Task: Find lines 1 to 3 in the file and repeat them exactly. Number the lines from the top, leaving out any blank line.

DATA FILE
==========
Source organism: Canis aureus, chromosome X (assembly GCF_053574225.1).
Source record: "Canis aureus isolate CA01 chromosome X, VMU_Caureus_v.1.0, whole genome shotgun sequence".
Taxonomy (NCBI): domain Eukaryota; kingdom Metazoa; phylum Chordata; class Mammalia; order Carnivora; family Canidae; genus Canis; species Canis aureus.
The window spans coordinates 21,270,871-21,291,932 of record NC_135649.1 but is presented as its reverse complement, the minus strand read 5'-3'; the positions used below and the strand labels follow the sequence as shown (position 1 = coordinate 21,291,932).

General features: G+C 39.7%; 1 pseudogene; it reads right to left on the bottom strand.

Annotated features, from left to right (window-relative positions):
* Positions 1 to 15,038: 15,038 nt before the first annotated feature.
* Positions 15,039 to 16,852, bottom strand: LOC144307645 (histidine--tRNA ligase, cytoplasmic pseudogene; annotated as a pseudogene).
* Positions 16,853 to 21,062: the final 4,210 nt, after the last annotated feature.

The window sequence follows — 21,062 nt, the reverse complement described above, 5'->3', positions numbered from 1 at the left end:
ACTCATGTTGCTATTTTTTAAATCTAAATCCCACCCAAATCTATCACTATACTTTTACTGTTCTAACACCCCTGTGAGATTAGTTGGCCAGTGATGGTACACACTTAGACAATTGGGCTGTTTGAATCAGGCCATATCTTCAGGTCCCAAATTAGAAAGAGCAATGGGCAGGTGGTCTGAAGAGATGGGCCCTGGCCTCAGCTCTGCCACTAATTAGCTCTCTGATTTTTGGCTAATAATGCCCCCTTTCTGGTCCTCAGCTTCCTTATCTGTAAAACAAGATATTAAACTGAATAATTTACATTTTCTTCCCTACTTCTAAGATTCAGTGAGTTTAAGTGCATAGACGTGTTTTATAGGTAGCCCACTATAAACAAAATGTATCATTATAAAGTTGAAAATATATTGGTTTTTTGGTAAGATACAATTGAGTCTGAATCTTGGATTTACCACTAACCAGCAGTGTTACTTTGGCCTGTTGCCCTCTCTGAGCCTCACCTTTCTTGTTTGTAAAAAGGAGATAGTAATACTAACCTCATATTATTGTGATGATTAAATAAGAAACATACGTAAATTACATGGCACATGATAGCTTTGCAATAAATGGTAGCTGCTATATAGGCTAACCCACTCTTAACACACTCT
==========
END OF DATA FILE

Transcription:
Source organism: Canis aureus, chromosome X (assembly GCF_053574225.1).
Source record: "Canis aureus isolate CA01 chromosome X, VMU_Caureus_v.1.0, whole genome shotgun sequence".
Taxonomy (NCBI): domain Eukaryota; kingdom Metazoa; phylum Chordata; class Mammalia; order Carnivora; family Canidae; genus Canis; species Canis aureus.